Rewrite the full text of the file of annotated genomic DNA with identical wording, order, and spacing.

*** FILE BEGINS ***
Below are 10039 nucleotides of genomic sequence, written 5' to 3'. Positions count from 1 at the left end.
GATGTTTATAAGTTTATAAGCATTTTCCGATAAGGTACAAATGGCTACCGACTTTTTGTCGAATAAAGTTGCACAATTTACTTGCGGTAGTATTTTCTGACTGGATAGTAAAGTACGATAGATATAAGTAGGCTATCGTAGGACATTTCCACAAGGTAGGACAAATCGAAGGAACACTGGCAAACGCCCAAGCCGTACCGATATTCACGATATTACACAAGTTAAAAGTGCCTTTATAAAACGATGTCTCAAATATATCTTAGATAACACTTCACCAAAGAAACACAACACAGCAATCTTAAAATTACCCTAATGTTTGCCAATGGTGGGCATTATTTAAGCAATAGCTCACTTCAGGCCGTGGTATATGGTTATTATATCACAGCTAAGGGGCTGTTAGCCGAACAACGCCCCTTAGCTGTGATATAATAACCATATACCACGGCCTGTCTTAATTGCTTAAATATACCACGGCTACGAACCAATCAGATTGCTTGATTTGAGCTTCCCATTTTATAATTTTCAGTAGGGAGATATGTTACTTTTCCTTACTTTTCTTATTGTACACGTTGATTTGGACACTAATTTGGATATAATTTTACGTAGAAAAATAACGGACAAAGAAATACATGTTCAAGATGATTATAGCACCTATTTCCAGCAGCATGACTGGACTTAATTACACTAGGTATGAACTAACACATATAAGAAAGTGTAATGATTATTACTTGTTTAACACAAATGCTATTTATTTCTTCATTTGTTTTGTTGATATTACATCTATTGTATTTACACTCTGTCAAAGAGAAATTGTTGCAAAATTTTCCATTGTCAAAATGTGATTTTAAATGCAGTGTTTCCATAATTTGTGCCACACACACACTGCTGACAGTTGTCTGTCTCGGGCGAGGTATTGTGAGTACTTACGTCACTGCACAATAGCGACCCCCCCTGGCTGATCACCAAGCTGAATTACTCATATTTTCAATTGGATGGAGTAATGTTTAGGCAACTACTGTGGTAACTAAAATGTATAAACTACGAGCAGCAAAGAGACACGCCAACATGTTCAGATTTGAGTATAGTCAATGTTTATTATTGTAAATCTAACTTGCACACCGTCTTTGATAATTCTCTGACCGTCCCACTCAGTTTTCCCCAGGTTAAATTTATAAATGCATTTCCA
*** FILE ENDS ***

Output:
Below are 10039 nucleotides of genomic sequence, written 5' to 3'. Positions count from 1 at the left end.
GATGTTTATAAGTTTATAAGCATTTTCCGATAAGGTACAAATGGCTACCGACTTTTTGTCGAATAAAGTTGCACAATTTACTTGCGGTAGTATTTTCTGACTGGATAGTAAAGTACGATAGATATAAGTAGGCTATCGTAGGACATTTCCACAAGGTAGGACAAATCGAAGGAACACTGGCAAACGCCCAAGCCGTACCGATATTCACGATATTACACAAGTTAAAAGTGCCTTTATAAAACGATGTCTCAAATATATCTTAGATAACACTTCACCAAAGAAACACAACACAGCAATCTTAAAATTACCCTAATGTTTGCCAATGGTGGGCATTATTTAAGCAATAGCTCACTTCAGGCCGTGGTATATGGTTATTATATCACAGCTAAGGGGCTGTTAGCCGAACAACGCCCCTTAGCTGTGATATAATAACCATATACCACGGCCTGTCTTAATTGCTTAAATATACCACGGCTACGAACCAATCAGATTGCTTGATTTGAGCTTCCCATTTTATAATTTTCAGTAGGGAGATATGTTACTTTTCCTTACTTTTCTTATTGTACACGTTGATTTGGACACTAATTTGGATATAATTTTACGTAGAAAAATAACGGACAAAGAAATACATGTTCAAGATGATTATAGCACCTATTTCCAGCAGCATGACTGGACTTAATTACACTAGGTATGAACTAACACATATAAGAAAGTGTAATGATTATTACTTGTTTAACACAAATGCTATTTATTTCTTCATTTGTTTTGTTGATATTACATCTATTGTATTTACACTCTGTCAAAGAGAAATTGTTGCAAAATTTTCCATTGTCAAAATGTGATTTTAAATGCAGTGTTTCCATAATTTGTGCCACACACACACTGCTGACAGTTGTCTGTCTCGGGCGAGGTATTGTGAGTACTTACGTCACTGCACAATAGCGACCCCCCCTGGCTGATCACCAAGCTGAATTACTCATATTTTCAATTGGATGGAGTAATGTTTAGGCAACTACTGTGGTAACTAAAATGTATAAACTACGAGCAGCAAAGAGACACGCCAACATGTTCAGATTTGAGTATAGTCAATGTTTATTATTGTAAATCTAACTTGCACACCGTCTTTGATAATTCTCTGACCGTCCCACTCAGTTTTCCCCAGGTTAAATTTATAAATGCATTTCCA